But the fact is, that these strong women and these women's groups didn't seem to raise the issue of male dominance within the OWS structure itself. Any woman who spent any time in any of the work groups or GA's had to recognize the signs of male dominance -- leadership is still mainly young, white, male. Women tend to cede space to men and, when we do speak up, except for the “big names”, we are not taken seriously.
I really believe much of the problem stems from young women at the Square not having been raised in a feminist environment and having to relearn the lessons of the 70s all over again. And women from previous generations who have gained some individual power do not use our voices to point this out.
So I was delighted to see that women, people of color and other marginalized people are beginning to speak out.
According to an article in the Guardian (http://www.guardian.co.uk/...), last Monday, OWS instigated a series of female-led meetings where only women can speak, after a number of women had complained of men being overly aggressive in meetings.
It was an opportunity for "males to listen and for female marginalised voices to be heard," Kanene Holder said. "White males are used to speaking and running things" said Holder. "You can't expect them to abdicate the power they have just because they are in this movement (http://www.guardian.co.uk/...)."
We too, have work to do to stop giving away power. According to the Guardian article women noted that part of the reason for the dominance of male voices, was “because men tended to place more emphasis on speaking to the media at the expense of other projects.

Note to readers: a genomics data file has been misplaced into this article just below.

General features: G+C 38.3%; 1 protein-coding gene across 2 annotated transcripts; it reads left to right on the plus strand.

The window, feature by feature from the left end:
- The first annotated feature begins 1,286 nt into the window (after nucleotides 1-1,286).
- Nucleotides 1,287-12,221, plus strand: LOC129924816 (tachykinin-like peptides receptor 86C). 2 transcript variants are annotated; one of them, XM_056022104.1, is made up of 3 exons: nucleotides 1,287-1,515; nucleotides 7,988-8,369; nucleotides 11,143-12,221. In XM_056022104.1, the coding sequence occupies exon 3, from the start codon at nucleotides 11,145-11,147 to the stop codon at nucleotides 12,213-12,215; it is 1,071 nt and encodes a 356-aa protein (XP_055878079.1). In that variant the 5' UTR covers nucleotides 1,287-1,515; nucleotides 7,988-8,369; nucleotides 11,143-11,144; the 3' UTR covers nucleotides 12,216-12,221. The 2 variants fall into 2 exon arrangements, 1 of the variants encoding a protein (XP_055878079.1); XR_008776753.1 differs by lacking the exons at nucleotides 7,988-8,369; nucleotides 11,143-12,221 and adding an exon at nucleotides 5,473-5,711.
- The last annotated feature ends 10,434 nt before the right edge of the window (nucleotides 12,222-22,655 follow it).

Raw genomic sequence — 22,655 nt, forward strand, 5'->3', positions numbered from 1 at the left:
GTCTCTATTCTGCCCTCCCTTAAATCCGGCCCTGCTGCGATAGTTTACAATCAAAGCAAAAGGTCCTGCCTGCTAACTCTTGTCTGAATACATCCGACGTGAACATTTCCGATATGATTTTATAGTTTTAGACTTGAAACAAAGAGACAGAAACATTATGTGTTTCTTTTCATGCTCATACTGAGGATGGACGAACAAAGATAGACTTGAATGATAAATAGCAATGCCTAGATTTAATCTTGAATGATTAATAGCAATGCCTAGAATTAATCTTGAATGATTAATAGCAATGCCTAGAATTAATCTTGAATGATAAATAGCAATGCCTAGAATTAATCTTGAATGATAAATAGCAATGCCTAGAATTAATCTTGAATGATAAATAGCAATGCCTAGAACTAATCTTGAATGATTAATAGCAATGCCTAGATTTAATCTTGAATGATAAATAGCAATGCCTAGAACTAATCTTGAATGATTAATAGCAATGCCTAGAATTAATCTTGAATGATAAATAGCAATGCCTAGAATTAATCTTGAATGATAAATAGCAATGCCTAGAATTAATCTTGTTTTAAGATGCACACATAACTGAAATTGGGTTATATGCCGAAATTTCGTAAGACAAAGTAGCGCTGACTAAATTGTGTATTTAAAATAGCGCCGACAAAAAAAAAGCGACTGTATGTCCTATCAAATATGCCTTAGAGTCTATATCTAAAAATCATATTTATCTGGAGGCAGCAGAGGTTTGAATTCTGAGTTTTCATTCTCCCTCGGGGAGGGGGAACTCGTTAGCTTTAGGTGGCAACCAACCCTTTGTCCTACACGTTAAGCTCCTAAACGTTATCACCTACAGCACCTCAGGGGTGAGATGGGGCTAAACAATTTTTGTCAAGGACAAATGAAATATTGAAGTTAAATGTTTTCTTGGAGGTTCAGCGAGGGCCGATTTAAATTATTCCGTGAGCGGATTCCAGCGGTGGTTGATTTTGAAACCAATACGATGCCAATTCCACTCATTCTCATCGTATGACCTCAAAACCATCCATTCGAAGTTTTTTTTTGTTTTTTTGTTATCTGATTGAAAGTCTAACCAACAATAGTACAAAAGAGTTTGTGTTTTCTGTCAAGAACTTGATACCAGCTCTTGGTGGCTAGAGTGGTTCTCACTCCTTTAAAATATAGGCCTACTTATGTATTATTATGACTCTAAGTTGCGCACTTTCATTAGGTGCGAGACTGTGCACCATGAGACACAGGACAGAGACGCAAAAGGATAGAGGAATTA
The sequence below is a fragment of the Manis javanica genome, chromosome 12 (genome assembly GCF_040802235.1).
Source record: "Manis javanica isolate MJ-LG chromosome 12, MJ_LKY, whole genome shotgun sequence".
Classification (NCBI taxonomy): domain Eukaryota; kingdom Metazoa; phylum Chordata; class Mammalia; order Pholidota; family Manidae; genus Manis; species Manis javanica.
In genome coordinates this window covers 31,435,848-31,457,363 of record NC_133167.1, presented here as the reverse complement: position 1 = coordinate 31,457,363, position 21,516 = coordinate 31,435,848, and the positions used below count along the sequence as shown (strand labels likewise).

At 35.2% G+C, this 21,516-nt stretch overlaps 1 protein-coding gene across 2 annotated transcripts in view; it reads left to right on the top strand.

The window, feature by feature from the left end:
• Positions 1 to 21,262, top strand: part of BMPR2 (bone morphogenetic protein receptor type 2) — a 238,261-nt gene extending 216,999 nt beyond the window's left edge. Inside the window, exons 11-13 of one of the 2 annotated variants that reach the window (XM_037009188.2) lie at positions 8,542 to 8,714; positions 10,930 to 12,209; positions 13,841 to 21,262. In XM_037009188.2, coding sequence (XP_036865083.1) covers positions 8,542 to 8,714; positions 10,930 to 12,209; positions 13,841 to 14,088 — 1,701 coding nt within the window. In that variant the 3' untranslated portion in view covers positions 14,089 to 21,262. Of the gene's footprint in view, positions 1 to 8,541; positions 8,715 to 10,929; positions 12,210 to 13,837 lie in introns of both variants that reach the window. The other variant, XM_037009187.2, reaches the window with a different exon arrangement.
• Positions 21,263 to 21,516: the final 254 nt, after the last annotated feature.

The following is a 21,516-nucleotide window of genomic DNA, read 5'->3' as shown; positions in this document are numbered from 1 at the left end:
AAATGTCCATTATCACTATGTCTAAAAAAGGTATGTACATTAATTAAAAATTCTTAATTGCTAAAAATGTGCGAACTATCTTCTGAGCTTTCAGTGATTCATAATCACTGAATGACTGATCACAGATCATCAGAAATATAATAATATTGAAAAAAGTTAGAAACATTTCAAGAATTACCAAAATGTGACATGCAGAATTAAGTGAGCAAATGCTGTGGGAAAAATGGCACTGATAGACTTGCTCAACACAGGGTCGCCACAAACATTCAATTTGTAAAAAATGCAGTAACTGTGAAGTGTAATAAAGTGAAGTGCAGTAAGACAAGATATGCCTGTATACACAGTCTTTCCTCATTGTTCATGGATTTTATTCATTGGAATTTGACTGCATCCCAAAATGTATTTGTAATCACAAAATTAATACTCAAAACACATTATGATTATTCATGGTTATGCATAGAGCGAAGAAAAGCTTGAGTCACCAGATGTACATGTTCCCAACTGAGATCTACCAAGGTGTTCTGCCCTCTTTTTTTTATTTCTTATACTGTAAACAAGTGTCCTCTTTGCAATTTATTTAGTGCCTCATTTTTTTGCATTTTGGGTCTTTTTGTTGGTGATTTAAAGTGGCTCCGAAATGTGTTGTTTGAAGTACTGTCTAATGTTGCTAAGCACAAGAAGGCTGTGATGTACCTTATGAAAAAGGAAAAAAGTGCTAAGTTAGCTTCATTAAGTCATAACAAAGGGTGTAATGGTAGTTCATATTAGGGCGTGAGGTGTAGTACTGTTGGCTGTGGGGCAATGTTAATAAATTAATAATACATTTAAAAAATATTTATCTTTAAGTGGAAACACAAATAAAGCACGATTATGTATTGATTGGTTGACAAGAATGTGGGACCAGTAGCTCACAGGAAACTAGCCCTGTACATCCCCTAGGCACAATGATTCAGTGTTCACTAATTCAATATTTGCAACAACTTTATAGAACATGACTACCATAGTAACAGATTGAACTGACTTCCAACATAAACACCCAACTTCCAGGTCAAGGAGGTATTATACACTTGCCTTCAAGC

I consider myself a pretty strong woman, but I have frequently found myself doing exactly what Linnea Palmer Patan, a volunteer with OWS's press team, said she does:
"Sometimes there are interviews that I would really, really like to do, but when I put myself out there to do them I always say: 'I can do it, unless someone else wants to' (http://www.guardian.co.uk/...)."
This doesn't come across as a definite answer. It sounds like I'm asking for others' permission." (It also gives young white males conditioned to be egocentric and aggressive an opening to jump into the spotlight and push us aside!)
Another woman referred to the controversial blog "Hot Chicks of Occupy", which provoked discussion on whether it was sexist – or whether it could be seen as a tool to promote discussion."I mean, come on. Diminishing a serious social movement to a discussion over whether or not they're sexy?" said the woman.
We have to continue to be aware of letting old sexist concepts and false consciousness (it’s natural for men to lead and women to do the ‘support” work, women’s primary function is as a sex object) and to think of creative ways to make our voices heard so that we don’t fall back into old habits of letting men run the show.
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